Example -A;dough was prepared from the following ingredients:

Michigan white wheat (ground in a hammer mill equipped with-:0.185 inch diameter round hole Small quantity of coloring and flavoring added during extrusion from solution containing:

Water cc 500 Florasynth Syntharome imitation banana flavor cc 4O Florasynth chocolate shade F coloring gm 1 The above dough ingredients were cooked in a Baker- Perkinsdouble arm jacketed mixer at approximately at- 4 mospheric pressure and at a temperature of 212 F. for approximately 1 /2 hours with reflux, /2 hour with vent open and /2 hour with top removed. This dough material after cooking had a moisture content of approximately 26% and thus was rendered quite suitable for extrusion through the divider block 22 as illustrated in the drawing.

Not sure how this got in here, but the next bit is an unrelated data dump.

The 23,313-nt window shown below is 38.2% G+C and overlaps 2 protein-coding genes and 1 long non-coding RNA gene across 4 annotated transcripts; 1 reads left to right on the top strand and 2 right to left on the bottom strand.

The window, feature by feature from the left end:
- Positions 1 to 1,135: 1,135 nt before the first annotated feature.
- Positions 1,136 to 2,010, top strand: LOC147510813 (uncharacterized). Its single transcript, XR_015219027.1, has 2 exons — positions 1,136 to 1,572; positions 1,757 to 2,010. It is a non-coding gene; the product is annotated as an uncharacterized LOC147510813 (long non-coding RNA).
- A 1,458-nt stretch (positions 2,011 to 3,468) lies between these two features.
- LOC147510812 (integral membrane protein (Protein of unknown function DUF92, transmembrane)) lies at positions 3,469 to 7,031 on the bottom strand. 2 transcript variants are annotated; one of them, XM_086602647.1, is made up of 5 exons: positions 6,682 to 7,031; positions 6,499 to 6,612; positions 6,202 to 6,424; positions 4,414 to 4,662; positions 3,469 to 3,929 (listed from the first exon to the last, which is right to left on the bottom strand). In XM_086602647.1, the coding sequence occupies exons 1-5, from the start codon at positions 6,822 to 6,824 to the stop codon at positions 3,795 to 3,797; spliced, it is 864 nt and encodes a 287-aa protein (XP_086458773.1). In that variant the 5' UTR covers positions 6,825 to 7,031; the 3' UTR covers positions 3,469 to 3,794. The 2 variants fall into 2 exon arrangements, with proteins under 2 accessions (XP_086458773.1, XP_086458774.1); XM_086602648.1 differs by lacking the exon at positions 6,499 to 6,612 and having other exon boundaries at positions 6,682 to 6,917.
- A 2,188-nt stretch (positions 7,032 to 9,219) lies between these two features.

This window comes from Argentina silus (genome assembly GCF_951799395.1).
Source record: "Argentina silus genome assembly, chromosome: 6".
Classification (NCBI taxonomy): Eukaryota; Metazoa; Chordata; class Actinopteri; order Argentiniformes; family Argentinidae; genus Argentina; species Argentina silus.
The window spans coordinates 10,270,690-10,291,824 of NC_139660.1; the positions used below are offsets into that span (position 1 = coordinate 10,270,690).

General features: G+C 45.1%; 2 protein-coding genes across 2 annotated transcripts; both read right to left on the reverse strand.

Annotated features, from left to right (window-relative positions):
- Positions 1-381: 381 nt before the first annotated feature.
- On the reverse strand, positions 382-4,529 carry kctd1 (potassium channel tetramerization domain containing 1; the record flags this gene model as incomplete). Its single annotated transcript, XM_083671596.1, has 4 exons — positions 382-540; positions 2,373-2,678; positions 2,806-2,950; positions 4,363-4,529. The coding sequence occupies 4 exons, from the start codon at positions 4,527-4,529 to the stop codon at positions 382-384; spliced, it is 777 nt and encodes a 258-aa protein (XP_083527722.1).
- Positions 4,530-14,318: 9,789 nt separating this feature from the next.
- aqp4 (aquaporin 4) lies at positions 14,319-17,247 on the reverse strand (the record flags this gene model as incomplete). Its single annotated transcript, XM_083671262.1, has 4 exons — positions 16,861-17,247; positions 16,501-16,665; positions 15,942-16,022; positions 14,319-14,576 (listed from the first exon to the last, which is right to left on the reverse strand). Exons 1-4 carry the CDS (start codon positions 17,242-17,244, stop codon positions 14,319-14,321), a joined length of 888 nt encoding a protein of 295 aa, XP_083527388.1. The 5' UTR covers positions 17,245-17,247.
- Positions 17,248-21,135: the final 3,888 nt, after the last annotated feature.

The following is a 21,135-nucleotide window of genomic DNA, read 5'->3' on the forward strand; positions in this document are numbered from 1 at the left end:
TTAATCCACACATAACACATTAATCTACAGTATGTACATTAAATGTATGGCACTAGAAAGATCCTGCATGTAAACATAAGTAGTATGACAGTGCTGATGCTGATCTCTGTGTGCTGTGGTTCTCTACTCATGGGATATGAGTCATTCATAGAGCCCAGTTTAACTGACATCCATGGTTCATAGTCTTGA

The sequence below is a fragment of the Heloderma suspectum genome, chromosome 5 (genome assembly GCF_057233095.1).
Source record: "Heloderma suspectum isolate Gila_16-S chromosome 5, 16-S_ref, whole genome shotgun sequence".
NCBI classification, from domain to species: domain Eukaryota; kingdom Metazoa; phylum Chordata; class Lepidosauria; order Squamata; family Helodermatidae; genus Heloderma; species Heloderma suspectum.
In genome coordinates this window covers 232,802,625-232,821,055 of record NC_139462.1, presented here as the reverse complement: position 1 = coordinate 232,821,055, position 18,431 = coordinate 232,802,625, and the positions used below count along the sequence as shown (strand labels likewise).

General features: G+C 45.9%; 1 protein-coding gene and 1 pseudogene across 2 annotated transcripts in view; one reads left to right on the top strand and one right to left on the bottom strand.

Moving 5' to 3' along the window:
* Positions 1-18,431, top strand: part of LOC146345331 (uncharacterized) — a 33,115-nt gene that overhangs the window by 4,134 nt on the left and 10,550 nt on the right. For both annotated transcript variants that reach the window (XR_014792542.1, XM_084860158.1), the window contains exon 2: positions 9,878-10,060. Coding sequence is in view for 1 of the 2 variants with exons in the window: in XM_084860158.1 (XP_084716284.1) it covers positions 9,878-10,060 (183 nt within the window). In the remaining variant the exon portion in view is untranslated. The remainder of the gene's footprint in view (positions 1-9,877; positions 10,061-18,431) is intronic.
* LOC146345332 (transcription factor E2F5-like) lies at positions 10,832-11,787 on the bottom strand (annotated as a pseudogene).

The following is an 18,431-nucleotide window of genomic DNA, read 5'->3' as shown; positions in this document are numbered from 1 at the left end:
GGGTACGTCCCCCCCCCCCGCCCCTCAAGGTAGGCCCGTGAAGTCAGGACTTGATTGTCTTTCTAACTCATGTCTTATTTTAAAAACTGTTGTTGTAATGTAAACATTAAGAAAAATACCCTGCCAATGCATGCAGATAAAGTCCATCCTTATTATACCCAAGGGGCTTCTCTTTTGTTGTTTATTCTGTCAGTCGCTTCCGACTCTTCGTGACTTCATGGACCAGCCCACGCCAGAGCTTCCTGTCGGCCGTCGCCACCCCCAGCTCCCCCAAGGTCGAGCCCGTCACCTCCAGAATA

Upon emergence from the divider block 22 the aforesaid dough material hadsuitableplasticitylso that;it-ex panded to form a unitarycylinder. However, since there was no kneading action introduced in the production of the dough cylinderit canbe appreciated' that'the stripes tit), 62 and64-were'maintained'in a well-defined condition although the :expansion- .dueztol the plasticity of the dough material desirably caused the stripes to waiver or deviate from a truly straight line throughout the length of the cylinder 66. The cylinder was then dried to approximately 810% moisture and then sliced in the form of the wafers 76. The wafers werethenpufied atebout 840% moisture in a radiant puffing oven to; yield .the

'ilake product depicted inFigs. 6..and. 7.